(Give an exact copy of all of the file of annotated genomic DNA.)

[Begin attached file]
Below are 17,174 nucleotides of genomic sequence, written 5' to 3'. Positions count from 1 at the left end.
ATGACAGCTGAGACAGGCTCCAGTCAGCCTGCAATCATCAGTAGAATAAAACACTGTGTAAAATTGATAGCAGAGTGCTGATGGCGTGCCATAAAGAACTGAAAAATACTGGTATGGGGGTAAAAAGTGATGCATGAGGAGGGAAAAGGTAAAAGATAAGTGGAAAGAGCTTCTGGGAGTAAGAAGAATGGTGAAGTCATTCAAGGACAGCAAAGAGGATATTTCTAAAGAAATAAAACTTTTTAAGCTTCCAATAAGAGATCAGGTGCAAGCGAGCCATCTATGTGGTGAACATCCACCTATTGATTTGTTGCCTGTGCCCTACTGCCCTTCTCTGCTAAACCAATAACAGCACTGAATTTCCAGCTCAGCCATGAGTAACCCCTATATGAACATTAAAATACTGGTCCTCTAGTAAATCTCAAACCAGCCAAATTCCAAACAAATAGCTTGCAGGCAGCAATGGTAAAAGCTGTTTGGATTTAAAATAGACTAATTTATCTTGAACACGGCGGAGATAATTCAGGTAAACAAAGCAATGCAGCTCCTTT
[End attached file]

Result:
Below are 17,174 nucleotides of genomic sequence, written 5' to 3'. Positions count from 1 at the left end.
ATGACAGCTGAGACAGGCTCCAGTCAGCCTGCAATCATCAGTAGAATAAAACACTGTGTAAAATTGATAGCAGAGTGCTGATGGCGTGCCATAAAGAACTGAAAAATACTGGTATGGGGGTAAAAAGTGATGCATGAGGAGGGAAAAGGTAAAAGATAAGTGGAAAGAGCTTCTGGGAGTAAGAAGAATGGTGAAGTCATTCAAGGACAGCAAAGAGGATATTTCTAAAGAAATAAAACTTTTTAAGCTTCCAATAAGAGATCAGGTGCAAGCGAGCCATCTATGTGGTGAACATCCACCTATTGATTTGTTGCCTGTGCCCTACTGCCCTTCTCTGCTAAACCAATAACAGCACTGAATTTCCAGCTCAGCCATGAGTAACCCCTATATGAACATTAAAATACTGGTCCTCTAGTAAATCTCAAACCAGCCAAATTCCAAACAAATAGCTTGCAGGCAGCAATGGTAAAAGCTGTTTGGATTTAAAATAGACTAATTTATCTTGAACACGGCGGAGATAATTCAGGTAAACAAAGCAATGCAGCTCCTTT